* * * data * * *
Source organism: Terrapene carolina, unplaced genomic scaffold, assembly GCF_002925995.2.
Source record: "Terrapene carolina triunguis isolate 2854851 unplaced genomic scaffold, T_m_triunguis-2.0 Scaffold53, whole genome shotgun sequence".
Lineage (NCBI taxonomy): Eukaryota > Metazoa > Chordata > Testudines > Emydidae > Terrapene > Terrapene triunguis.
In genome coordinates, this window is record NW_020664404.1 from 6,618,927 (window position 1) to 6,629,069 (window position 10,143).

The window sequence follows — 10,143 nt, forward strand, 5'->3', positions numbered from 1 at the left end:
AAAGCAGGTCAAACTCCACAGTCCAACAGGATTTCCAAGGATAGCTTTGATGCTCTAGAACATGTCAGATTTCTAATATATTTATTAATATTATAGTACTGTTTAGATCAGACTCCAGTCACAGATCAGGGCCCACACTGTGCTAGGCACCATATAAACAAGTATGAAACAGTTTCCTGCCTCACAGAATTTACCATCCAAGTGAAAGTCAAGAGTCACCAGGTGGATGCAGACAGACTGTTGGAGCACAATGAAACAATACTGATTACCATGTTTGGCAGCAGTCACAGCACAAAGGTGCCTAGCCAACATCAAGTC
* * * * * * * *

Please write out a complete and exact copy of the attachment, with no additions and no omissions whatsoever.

Source organism: Terrapene carolina, unplaced genomic scaffold, assembly GCF_002925995.2.
Source record: "Terrapene carolina triunguis isolate 2854851 unplaced genomic scaffold, T_m_triunguis-2.0 Scaffold53, whole genome shotgun sequence".
Lineage (NCBI taxonomy): Eukaryota > Metazoa > Chordata > Testudines > Emydidae > Terrapene > Terrapene triunguis.
In genome coordinates, this window is record NW_020664404.1 from 6,618,927 (window position 1) to 6,629,069 (window position 10,143).

The window sequence follows — 10,143 nt, forward strand, 5'->3', positions numbered from 1 at the left end:
AAAGCAGGTCAAACTCCACAGTCCAACAGGATTTCCAAGGATAGCTTTGATGCTCTAGAACATGTCAGATTTCTAATATATTTATTAATATTATAGTACTGTTTAGATCAGACTCCAGTCACAGATCAGGGCCCACACTGTGCTAGGCACCATATAAACAAGTATGAAACAGTTTCCTGCCTCACAGAATTTACCATCCAAGTGAAAGTCAAGAGTCACCAGGTGGATGCAGACAGACTGTTGGAGCACAATGAAACAATACTGATTACCATGTTTGGCAGCAGTCACAGCACAAAGGTGCCTAGCCAACATCAAGTC